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Humboldt-Universität zu Berlin - Medienwissenschaft

Archiving Presence

Archiving Presence: From Analog to Digital

 

"Archiving Presence: From Analog to Digital" ist ein Kooperationsprojekt der Humboldt-Universität zu Berlin mit der Hebrew University of Jerusalem von 09/2013 bis 12/2015 unter der Leitung von Prof. Dr. Wolfgang Ernst (Lehrstuhl Medientheorien, Humboldt Universität zu Berlin) und Dr. Amit Pinchevski (Department of Communication and Journalism, Hebrew University of Jerusalem). Im Rahmen des zweijährigen Forschungsprojekts fand am 16-17.04.2014 im hiesigen Medientheater des Fachgebiets Medienwissenschaft, Georgenstraße 47 in 10117 Berlin, ein Workshop unter dem Titel "Techno-Trauma: From Analog to Digital statt.

 

Zur Projektbeschreibung "Archiving Presence: From Analog to Digital" (Link)

 


Workshop "Techno-Trauma: From Analog to Digital"

 

Zum Abstract des Workshops (Link)

Wann:

16. - 17.04.2014

Wo:

Medientheater des Fachgebiets Medienwissenschaft der Humboldt-Universität zu Berlin, Georgenstr. 47, 10117 Berlin, Raum 0.01

Timeline:

(Please click on the lecture title to get to the corresponding abstract)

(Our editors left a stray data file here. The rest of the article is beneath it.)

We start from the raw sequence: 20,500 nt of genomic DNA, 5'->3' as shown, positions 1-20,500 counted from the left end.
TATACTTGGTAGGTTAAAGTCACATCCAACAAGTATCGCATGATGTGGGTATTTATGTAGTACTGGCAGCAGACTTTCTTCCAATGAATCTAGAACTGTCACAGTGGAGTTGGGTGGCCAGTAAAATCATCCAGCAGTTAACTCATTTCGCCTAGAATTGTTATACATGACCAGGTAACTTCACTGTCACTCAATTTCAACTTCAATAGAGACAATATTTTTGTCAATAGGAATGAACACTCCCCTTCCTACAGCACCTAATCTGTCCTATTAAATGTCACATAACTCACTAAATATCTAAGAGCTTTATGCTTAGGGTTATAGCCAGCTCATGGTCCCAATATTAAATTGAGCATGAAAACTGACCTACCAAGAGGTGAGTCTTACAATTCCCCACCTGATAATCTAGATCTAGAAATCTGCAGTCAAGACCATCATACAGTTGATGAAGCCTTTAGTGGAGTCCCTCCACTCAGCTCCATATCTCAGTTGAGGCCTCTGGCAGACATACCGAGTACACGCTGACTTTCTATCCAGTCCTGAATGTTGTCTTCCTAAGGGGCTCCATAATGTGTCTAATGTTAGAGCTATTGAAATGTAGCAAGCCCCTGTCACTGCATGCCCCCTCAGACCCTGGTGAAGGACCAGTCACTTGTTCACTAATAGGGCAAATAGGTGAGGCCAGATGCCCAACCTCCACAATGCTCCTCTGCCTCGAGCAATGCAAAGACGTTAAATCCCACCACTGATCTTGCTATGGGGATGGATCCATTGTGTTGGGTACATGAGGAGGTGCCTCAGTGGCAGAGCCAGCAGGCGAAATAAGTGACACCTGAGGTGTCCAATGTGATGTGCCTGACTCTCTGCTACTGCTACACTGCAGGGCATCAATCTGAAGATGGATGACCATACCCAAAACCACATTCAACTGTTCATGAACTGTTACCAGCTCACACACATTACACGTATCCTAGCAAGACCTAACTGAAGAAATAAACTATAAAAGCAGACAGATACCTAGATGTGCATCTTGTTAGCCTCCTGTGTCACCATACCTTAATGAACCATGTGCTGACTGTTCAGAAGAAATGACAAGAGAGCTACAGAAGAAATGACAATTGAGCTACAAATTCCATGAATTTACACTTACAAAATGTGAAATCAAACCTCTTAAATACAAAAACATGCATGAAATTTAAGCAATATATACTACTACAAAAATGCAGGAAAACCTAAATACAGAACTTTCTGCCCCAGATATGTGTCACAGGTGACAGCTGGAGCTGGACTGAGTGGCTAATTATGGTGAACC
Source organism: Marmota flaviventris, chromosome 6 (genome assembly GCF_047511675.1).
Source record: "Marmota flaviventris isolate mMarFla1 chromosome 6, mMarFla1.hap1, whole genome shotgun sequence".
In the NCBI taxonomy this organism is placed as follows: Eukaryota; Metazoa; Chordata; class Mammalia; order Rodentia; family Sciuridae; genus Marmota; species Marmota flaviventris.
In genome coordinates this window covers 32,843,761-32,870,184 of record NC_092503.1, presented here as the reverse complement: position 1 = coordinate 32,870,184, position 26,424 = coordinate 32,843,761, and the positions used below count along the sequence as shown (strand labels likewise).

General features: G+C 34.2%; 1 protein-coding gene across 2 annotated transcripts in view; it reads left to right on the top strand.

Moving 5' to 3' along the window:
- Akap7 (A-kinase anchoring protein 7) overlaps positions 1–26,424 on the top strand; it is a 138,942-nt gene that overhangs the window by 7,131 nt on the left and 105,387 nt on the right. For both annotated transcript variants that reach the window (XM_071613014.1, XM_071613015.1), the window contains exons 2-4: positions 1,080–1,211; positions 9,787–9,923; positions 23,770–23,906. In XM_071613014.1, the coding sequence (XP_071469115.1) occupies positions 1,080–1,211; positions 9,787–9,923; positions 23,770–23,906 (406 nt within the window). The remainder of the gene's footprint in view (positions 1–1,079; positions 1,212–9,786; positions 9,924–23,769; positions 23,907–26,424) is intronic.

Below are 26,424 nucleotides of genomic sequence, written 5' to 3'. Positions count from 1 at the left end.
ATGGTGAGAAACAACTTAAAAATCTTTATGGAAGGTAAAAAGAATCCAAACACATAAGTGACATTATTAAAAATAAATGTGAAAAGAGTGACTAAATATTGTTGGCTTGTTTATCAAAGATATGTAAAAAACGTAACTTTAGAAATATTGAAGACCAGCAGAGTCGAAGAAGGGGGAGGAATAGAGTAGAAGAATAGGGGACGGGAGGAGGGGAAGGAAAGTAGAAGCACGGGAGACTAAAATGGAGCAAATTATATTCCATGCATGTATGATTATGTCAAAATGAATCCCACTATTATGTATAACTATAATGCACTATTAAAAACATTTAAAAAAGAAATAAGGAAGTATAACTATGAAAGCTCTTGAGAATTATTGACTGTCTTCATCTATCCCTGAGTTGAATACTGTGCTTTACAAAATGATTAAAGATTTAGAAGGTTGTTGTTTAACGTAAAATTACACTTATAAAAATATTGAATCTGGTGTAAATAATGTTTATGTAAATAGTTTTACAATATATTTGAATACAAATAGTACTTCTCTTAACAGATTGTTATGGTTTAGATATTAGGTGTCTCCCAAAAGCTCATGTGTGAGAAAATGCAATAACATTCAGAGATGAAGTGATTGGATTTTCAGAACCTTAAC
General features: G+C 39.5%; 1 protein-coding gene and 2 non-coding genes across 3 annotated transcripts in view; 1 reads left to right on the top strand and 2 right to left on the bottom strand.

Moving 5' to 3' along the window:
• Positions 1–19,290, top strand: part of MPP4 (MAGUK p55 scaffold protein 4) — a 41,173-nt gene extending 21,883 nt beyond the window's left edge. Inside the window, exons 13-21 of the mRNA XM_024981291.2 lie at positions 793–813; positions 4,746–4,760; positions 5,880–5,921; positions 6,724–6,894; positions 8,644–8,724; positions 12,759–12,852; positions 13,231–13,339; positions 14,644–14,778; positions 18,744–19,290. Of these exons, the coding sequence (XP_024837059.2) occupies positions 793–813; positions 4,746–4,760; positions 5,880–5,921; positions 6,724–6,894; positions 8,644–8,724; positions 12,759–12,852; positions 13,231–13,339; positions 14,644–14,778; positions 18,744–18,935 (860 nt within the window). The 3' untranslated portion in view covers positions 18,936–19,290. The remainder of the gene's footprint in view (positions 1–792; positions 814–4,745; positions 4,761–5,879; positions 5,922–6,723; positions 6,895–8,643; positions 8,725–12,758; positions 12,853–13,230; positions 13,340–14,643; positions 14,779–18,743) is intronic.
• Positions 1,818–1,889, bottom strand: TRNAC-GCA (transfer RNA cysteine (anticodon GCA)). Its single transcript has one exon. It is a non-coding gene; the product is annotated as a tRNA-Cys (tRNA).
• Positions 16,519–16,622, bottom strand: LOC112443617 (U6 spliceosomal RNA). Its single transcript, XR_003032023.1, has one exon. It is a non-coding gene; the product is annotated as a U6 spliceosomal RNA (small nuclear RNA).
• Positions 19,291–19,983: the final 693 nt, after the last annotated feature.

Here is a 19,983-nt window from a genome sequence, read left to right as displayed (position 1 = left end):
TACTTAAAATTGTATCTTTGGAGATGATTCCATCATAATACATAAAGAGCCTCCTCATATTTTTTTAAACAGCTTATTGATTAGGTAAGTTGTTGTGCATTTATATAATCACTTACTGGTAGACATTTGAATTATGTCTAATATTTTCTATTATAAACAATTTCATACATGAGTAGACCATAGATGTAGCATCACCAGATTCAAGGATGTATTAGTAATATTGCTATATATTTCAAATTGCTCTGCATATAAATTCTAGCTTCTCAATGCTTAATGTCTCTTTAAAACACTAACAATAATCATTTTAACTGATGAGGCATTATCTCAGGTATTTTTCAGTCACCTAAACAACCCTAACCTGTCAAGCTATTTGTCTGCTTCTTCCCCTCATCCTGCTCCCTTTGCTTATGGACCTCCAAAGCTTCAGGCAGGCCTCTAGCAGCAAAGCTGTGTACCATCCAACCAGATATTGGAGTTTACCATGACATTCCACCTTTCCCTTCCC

16.04.2014
 
17.04.2014:

 

 


Abstracts der Redner (chronologisch geordnet):

 

Wolfgang Ernst:

TECHNOLOGICAL VOICING OF TRAUMATIC MEMORY. Irritations of Presence by Non-Human Storage Technologies

Audiovisual signal recording and replay - the epoque of media time - has resulted in tempor(e)alities of a new kind. It not simply affects the human sense of time but has been described by Walter Benjamin more acutely as a "choque" to sensation for individuals and extends to so-called "collective memory" as well. Although for generations such media time has become accommodated in every day practice, its sensational shock has not yet been cognitively digested and continues to irritate what I call the "cultural unconscious". Such media-induced temporal interruptions, irritations and incisions I call traumatic temporealities since they share a central feature with unhistoricizable "traumatic" memory.
An escalation of this situation is so-called media witnessing where crisis is not experienced as an exceptional eventality any more like historical revolutions or natural desasters in the past but "as a generalized and routine background condition - a persistent crisis-readiness" (Frosh / Pinchevski). In a more techno-radical reading, this background condition is no vague a priori of contemporary society as described by sociology (Beck) but is rooted in the time-critical conditions of such media technologies themselves. Let us therefore turn from the phenomenological to the media-archaeological analysis and concentrate on the time-critical element within and induced by technical media.